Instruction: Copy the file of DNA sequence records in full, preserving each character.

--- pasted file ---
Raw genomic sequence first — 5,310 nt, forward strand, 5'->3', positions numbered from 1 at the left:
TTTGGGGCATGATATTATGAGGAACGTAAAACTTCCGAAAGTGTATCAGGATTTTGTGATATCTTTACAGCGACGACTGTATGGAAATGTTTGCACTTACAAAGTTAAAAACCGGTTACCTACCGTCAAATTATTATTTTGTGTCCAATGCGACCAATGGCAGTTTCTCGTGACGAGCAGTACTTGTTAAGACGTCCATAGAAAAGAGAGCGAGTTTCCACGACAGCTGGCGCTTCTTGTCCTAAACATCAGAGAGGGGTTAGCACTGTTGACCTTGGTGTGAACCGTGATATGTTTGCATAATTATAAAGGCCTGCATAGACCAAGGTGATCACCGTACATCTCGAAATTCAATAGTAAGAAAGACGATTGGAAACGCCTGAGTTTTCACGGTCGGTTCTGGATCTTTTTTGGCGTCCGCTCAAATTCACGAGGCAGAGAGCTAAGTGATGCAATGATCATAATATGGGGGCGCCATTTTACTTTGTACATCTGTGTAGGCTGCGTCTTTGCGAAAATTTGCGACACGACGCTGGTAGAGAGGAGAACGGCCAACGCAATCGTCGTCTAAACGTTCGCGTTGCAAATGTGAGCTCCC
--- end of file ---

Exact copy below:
Raw genomic sequence first — 5,310 nt, forward strand, 5'->3', positions numbered from 1 at the left:
TTTGGGGCATGATATTATGAGGAACGTAAAACTTCCGAAAGTGTATCAGGATTTTGTGATATCTTTACAGCGACGACTGTATGGAAATGTTTGCACTTACAAAGTTAAAAACCGGTTACCTACCGTCAAATTATTATTTTGTGTCCAATGCGACCAATGGCAGTTTCTCGTGACGAGCAGTACTTGTTAAGACGTCCATAGAAAAGAGAGCGAGTTTCCACGACAGCTGGCGCTTCTTGTCCTAAACATCAGAGAGGGGTTAGCACTGTTGACCTTGGTGTGAACCGTGATATGTTTGCATAATTATAAAGGCCTGCATAGACCAAGGTGATCACCGTACATCTCGAAATTCAATAGTAAGAAAGACGATTGGAAACGCCTGAGTTTTCACGGTCGGTTCTGGATCTTTTTTGGCGTCCGCTCAAATTCACGAGGCAGAGAGCTAAGTGATGCAATGATCATAATATGGGGGCGCCATTTTACTTTGTACATCTGTGTAGGCTGCGTCTTTGCGAAAATTTGCGACACGACGCTGGTAGAGAGGAGAACGGCCAACGCAATCGTCGTCTAAACGTTCGCGTTGCAAATGTGAGCTCCC